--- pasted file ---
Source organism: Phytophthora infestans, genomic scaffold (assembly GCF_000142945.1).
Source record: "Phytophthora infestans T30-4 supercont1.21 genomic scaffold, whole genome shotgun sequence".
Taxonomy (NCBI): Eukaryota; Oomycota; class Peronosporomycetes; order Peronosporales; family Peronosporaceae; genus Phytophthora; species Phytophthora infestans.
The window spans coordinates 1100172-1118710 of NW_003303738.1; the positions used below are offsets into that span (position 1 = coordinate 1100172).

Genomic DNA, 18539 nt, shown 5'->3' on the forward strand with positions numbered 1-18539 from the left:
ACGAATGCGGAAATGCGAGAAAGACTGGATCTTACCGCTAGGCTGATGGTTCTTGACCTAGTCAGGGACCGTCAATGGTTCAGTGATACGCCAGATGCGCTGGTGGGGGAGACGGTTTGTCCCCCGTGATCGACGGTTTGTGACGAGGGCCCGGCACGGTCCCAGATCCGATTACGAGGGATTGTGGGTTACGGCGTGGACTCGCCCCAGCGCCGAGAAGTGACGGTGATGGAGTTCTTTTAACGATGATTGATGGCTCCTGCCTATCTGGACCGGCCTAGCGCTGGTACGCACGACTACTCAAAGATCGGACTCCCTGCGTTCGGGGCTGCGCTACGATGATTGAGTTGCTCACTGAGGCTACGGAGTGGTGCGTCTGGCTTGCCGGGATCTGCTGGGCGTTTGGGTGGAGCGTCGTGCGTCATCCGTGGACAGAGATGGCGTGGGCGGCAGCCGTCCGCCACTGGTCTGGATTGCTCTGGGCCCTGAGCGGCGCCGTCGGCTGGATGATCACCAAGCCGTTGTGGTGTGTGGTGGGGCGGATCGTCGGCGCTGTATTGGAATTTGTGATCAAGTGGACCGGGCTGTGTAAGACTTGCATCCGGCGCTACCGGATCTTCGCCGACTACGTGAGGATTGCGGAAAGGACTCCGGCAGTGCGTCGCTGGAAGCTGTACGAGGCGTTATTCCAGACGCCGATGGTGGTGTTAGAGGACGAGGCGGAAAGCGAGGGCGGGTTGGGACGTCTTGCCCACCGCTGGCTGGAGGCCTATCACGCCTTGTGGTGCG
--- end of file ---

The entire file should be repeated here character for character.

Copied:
Source organism: Phytophthora infestans, genomic scaffold (assembly GCF_000142945.1).
Source record: "Phytophthora infestans T30-4 supercont1.21 genomic scaffold, whole genome shotgun sequence".
Taxonomy (NCBI): Eukaryota; Oomycota; class Peronosporomycetes; order Peronosporales; family Peronosporaceae; genus Phytophthora; species Phytophthora infestans.
The window spans coordinates 1100172-1118710 of NW_003303738.1; the positions used below are offsets into that span (position 1 = coordinate 1100172).

Genomic DNA, 18539 nt, shown 5'->3' on the forward strand with positions numbered 1-18539 from the left:
ACGAATGCGGAAATGCGAGAAAGACTGGATCTTACCGCTAGGCTGATGGTTCTTGACCTAGTCAGGGACCGTCAATGGTTCAGTGATACGCCAGATGCGCTGGTGGGGGAGACGGTTTGTCCCCCGTGATCGACGGTTTGTGACGAGGGCCCGGCACGGTCCCAGATCCGATTACGAGGGATTGTGGGTTACGGCGTGGACTCGCCCCAGCGCCGAGAAGTGACGGTGATGGAGTTCTTTTAACGATGATTGATGGCTCCTGCCTATCTGGACCGGCCTAGCGCTGGTACGCACGACTACTCAAAGATCGGACTCCCTGCGTTCGGGGCTGCGCTACGATGATTGAGTTGCTCACTGAGGCTACGGAGTGGTGCGTCTGGCTTGCCGGGATCTGCTGGGCGTTTGGGTGGAGCGTCGTGCGTCATCCGTGGACAGAGATGGCGTGGGCGGCAGCCGTCCGCCACTGGTCTGGATTGCTCTGGGCCCTGAGCGGCGCCGTCGGCTGGATGATCACCAAGCCGTTGTGGTGTGTGGTGGGGCGGATCGTCGGCGCTGTATTGGAATTTGTGATCAAGTGGACCGGGCTGTGTAAGACTTGCATCCGGCGCTACCGGATCTTCGCCGACTACGTGAGGATTGCGGAAAGGACTCCGGCAGTGCGTCGCTGGAAGCTGTACGAGGCGTTATTCCAGACGCCGATGGTGGTGTTAGAGGACGAGGCGGAAAGCGAGGGCGGGTTGGGACGTCTTGCCCACCGCTGGCTGGAGGCCTATCACGCCTTGTGGTGCG